Dynamic simulation of the mechanism from folded to the deployed position.

After all the design, optimization, and simulation studies were completed, prototypes of the mechanism were manufactured and integrated. Then, tests of the prototypes were carried out in order to verify the simulation results. First, the main casing was fixed and the wing was folded. Then, the wing was released from the folded position, and the video record was taken while the wing was rotating from the folded position to the deployed position. A chronometer was also used during the video record to analyse the timing.

Figure 8 presents frames from the video record numbered 1–4. The frame numbered 1 in the figure shows the moment the folded wing was released. That instant is taken to be the initial time t0. Frames numbered 2, and 3 show the wing position 40 ms and 70 ms after the initial time. When frames 3 and 4 were analyzed, it could be seen that stabilisation of the wing movement was achieved 90 ms after t0, and deployment of the wing was completed between 70 and 90 ms. This situation means that both the simulation and the prototype test give approximately the same deployment time of the missile wing, and the design meets the performance requirement of the mechanism.

Prototype test for deployment time analysis of foldable wing mechanism.

In this paper, the torsion and compression springs used in the foldable wing mechanism are optimized using BA. Parameters have been reached quickly with a low number of iterations. It is calculated as 1075 mJ for the torsion spring and 37.24 mJ for the compression spring. These values are 40–50% better than previous DOE studies. The springs were integrated into the mechanism and analyzed in the ADAMS program. In the analysis, it was seen that the wing opened within 74 ms. This value is well below the project target of 200 ms. In subsequent experimental studies, the opening time was measured as approximately 90 ms. This 16 ms difference between the analyzes may have been caused by environmental factors not modeled in the program. It is thought that the optimization algorithm obtained as a result of the study can also be used for different spring designs.

The material of the springs was predetermined, and it was not used as a variable in the optimization. Since there are many different types of springs in aircraft and missiles, BA will be applied to the designing other types of spring using different materials to achieve optimum spring designs in future studies.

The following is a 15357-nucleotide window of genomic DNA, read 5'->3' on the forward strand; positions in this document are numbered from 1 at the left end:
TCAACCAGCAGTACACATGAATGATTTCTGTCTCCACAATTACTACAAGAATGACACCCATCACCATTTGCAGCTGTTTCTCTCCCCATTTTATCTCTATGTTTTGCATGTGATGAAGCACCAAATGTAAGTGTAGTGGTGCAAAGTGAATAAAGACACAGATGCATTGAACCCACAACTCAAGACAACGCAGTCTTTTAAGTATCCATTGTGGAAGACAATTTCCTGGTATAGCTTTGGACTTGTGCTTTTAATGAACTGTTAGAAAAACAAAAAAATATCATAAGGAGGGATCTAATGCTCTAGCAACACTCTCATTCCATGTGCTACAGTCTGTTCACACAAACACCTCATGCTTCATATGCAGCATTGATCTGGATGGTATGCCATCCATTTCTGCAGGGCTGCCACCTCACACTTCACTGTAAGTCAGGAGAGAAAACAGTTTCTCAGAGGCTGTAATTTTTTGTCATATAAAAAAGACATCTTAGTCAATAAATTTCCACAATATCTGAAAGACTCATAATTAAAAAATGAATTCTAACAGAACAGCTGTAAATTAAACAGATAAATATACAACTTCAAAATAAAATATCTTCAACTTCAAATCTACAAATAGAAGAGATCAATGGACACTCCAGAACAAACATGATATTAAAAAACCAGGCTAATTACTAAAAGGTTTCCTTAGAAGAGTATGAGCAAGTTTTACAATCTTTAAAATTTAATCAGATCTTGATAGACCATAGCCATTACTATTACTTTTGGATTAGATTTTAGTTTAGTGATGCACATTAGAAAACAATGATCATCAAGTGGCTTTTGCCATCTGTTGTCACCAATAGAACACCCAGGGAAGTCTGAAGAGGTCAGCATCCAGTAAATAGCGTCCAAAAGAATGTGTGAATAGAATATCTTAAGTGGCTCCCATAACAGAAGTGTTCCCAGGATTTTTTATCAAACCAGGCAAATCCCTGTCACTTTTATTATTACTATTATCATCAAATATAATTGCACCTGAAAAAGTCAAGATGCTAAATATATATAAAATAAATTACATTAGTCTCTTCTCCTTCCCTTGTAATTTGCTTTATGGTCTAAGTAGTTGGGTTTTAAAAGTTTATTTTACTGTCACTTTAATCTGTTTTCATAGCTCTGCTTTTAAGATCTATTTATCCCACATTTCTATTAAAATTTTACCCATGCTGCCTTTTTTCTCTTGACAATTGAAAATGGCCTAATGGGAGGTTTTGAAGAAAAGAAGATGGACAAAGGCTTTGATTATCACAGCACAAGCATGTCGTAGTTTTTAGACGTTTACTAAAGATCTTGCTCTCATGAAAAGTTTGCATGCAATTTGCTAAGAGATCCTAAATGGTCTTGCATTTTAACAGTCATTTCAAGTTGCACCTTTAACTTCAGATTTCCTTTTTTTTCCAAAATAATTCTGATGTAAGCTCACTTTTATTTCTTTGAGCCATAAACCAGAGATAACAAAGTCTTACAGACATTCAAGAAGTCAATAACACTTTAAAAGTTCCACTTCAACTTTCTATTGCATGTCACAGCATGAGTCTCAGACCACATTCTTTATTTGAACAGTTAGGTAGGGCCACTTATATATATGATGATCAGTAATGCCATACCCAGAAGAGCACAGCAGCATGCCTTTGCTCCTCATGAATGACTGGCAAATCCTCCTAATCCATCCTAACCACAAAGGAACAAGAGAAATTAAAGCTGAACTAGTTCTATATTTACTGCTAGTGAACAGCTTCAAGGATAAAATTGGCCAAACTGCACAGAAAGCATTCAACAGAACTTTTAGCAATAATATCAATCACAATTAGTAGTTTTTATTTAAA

We declare that this manuscript is original, has not been published before, and is not currently being considered for publication elsewhere.

All data generated or analysed during this study are included in this published article [and its supplementary information files].

Algorithm codes have been uploaded into the system (Supplementary material).

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This work was funded by Roketsan Inc.

Control Systems Department, Roketsan Inc., 06780, Elmadag, Ankara, Turkey

Murat Sahin

System Engineering Department, Roketsan Inc., 06780, Elmadag, Ankara, Turkey

Zafer Kulunk

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M.S. made design and optimization studies. Z.K. completed analysis studies. They did experimental studies together and after that, they wrote this paper.

Correspondence to Murat Sahin.

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Sahin, M., Kulunk, Z. Optimization of spring parameters by using the Bees algorithm for the foldable wing mechanism. Sci Rep 12, 21913 (2022). https://doi.org/10.1038/s41598-022-26361-1

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Received: 29 August 2022

Accepted: 13 December 2022

Published: 19 December 2022

DOI: https://doi.org/10.1038/s41598-022-26361-1